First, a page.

142 research outputs found

    An imputation-based approach for parameter estimation in the presence of ambiguous censoring with application in industrial supply chain

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    This paper describes a novel approach based on "proportional imputation" when identical units produced in a batch have random but independent installation and failure times. The current problem is motivated by a real life industrial production-delivery supply chain where identical units are shipped after production to a third party warehouse and then sold at a future date for possible installation. Due to practical limitations, at any given time point, the exact installation as well as the failure times are known for only those units which have failed within that time frame after the installation. Hence, in-house reliability engineers are presented with a very limited, as well as partial, data to estimate different model parameters related to installation and failure distributions. In reality, other units in the batch are generally not utilized due to lack of proper statistical methodology, leading to gross misspecification. In this paper we have introduced a likelihood based parametric and computationally efficient solution to overcome this problem.Comment: Published in at http://dx.doi.org/10.1214/10-AOAS348 the Annals of Applied Statistics (http://www.imstat.org/aoas/) by the Institute of Mathematical Statistics (http://www.imstat.org

    On the Estimation of the incidence and Prevalence in Two-Phase Longitudinal Sampling Design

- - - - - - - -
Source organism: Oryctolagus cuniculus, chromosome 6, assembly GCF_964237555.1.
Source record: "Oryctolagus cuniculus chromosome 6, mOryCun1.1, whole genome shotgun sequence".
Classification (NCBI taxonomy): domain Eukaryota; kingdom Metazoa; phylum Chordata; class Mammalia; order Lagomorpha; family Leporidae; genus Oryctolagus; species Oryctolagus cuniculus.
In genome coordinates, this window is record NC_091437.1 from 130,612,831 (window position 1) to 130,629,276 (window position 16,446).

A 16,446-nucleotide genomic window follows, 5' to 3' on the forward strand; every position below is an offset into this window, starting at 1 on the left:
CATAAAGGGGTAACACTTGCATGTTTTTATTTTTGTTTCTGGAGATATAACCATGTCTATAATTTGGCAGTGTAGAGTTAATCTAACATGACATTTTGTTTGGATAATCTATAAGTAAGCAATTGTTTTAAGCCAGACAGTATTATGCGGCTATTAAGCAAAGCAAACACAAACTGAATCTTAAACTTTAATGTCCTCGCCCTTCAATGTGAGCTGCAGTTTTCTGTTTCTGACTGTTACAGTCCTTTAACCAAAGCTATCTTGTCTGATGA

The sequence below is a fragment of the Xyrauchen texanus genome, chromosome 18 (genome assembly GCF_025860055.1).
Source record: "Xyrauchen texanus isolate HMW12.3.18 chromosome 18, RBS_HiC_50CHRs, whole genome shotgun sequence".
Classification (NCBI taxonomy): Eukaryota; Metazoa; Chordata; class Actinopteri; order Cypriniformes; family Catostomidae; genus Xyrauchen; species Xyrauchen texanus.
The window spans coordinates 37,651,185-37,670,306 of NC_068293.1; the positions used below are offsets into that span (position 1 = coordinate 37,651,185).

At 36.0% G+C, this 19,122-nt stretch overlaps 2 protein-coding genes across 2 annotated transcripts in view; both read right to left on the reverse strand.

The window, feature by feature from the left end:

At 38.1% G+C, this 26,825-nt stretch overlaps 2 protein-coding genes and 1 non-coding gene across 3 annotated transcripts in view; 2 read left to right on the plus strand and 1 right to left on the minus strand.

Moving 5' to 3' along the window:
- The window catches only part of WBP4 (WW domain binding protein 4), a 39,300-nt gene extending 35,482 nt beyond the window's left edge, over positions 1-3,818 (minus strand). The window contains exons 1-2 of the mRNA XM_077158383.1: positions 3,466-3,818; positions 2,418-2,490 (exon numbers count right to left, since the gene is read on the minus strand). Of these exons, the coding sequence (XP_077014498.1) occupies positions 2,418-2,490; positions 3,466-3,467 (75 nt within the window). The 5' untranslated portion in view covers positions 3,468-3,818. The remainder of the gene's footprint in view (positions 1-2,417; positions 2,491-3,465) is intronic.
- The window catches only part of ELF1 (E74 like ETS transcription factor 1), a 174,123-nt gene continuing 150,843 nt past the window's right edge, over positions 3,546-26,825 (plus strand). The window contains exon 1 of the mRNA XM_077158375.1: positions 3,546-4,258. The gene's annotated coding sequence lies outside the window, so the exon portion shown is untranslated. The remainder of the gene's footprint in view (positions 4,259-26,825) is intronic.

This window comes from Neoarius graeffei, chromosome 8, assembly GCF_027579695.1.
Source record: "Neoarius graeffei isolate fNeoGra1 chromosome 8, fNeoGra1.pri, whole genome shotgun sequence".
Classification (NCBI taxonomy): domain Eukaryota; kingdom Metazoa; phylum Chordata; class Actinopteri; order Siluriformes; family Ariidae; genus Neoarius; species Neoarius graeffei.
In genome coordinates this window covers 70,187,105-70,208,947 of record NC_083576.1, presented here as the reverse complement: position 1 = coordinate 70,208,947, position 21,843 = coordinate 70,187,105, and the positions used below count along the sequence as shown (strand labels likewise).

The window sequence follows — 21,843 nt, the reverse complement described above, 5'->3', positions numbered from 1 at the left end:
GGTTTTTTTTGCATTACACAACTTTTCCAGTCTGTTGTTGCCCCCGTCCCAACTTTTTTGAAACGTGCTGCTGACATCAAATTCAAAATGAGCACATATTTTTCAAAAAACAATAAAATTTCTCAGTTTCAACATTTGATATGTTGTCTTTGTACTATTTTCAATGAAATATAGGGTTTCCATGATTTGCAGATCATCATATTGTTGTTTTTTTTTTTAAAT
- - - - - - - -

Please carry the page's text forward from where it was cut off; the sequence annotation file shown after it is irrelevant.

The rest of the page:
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    Two-phase sampling design is a common practice in many medical studies. Generally, the first-phase classification is fallible but relatively cheap, while the accurate second phase state-of-the-art medical diagnosis is complex and rather expensive to perform. When constructed efficiently it offers great potential for higher true case detection as well as for higher precision at a limited cost. In this article, we consider epidemiological studies with two-phase sampling design. However, instead of a single two-phase study, we consider a scenario where a series of two-phase studies are done in a longitudinal fashion on a cohort of interest. Another major design issue is non-curable pattern of certain disease (e.g. Dementia, Alzheimer\u27s etc.). Thus often the identified disease positive subjects are removed from the original population under observation, as they require clinical attention, which is quite different from the yet unidentified group. In this article, we motivated our methodology development from two real-life studies. We consider efficient and simultaneous estimation of prevalence as well incidence at multiple time points from a sampling design-based approach. We have explicitly shown the benefit of our developed methodology for an elderly population with significant burden of home-health care usage and at the high risk of major depressive disorder
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